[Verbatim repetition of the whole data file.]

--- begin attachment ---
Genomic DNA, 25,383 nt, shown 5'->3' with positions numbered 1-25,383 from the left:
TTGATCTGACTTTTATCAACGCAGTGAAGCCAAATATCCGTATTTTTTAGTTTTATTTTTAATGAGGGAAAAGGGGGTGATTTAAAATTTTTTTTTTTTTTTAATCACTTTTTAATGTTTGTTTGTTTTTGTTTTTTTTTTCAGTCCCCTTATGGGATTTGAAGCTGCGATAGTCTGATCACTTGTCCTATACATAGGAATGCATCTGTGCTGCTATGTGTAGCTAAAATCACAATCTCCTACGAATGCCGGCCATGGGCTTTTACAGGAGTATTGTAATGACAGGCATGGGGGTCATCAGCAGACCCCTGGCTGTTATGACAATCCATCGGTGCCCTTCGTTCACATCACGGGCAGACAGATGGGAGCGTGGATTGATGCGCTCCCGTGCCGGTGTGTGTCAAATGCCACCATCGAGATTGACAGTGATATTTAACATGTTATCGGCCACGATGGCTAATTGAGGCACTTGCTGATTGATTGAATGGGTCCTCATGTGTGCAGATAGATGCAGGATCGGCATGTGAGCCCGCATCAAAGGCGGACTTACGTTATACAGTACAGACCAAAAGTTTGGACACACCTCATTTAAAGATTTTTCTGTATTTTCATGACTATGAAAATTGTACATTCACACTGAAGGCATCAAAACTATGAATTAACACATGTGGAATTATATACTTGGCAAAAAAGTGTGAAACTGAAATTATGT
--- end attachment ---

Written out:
Genomic DNA, 25,383 nt, shown 5'->3' with positions numbered 1-25,383 from the left:
TTGATCTGACTTTTATCAACGCAGTGAAGCCAAATATCCGTATTTTTTAGTTTTATTTTTAATGAGGGAAAAGGGGGTGATTTAAAATTTTTTTTTTTTTTTAATCACTTTTTAATGTTTGTTTGTTTTTGTTTTTTTTTTCAGTCCCCTTATGGGATTTGAAGCTGCGATAGTCTGATCACTTGTCCTATACATAGGAATGCATCTGTGCTGCTATGTGTAGCTAAAATCACAATCTCCTACGAATGCCGGCCATGGGCTTTTACAGGAGTATTGTAATGACAGGCATGGGGGTCATCAGCAGACCCCTGGCTGTTATGACAATCCATCGGTGCCCTTCGTTCACATCACGGGCAGACAGATGGGAGCGTGGATTGATGCGCTCCCGTGCCGGTGTGTGTCAAATGCCACCATCGAGATTGACAGTGATATTTAACATGTTATCGGCCACGATGGCTAATTGAGGCACTTGCTGATTGATTGAATGGGTCCTCATGTGTGCAGATAGATGCAGGATCGGCATGTGAGCCCGCATCAAAGGCGGACTTACGTTATACAGTACAGACCAAAAGTTTGGACACACCTCATTTAAAGATTTTTCTGTATTTTCATGACTATGAAAATTGTACATTCACACTGAAGGCATCAAAACTATGAATTAACACATGTGGAATTATATACTTGGCAAAAAAGTGTGAAACTGAAATTATGT